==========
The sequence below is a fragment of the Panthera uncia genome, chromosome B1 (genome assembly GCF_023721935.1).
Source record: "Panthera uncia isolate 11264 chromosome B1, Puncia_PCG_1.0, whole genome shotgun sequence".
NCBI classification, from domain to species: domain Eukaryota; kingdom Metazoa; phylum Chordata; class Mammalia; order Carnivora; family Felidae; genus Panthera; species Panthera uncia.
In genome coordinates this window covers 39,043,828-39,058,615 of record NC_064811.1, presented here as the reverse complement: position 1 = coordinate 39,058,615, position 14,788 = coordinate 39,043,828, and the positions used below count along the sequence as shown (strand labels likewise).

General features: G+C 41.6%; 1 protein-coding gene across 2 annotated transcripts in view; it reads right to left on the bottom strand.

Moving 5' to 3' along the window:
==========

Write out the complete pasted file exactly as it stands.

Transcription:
The sequence below is a fragment of the Panthera uncia genome, chromosome B1 (genome assembly GCF_023721935.1).
Source record: "Panthera uncia isolate 11264 chromosome B1, Puncia_PCG_1.0, whole genome shotgun sequence".
NCBI classification, from domain to species: domain Eukaryota; kingdom Metazoa; phylum Chordata; class Mammalia; order Carnivora; family Felidae; genus Panthera; species Panthera uncia.
In genome coordinates this window covers 39,043,828-39,058,615 of record NC_064811.1, presented here as the reverse complement: position 1 = coordinate 39,058,615, position 14,788 = coordinate 39,043,828, and the positions used below count along the sequence as shown (strand labels likewise).

General features: G+C 41.6%; 1 protein-coding gene across 2 annotated transcripts in view; it reads right to left on the bottom strand.

Moving 5' to 3' along the window: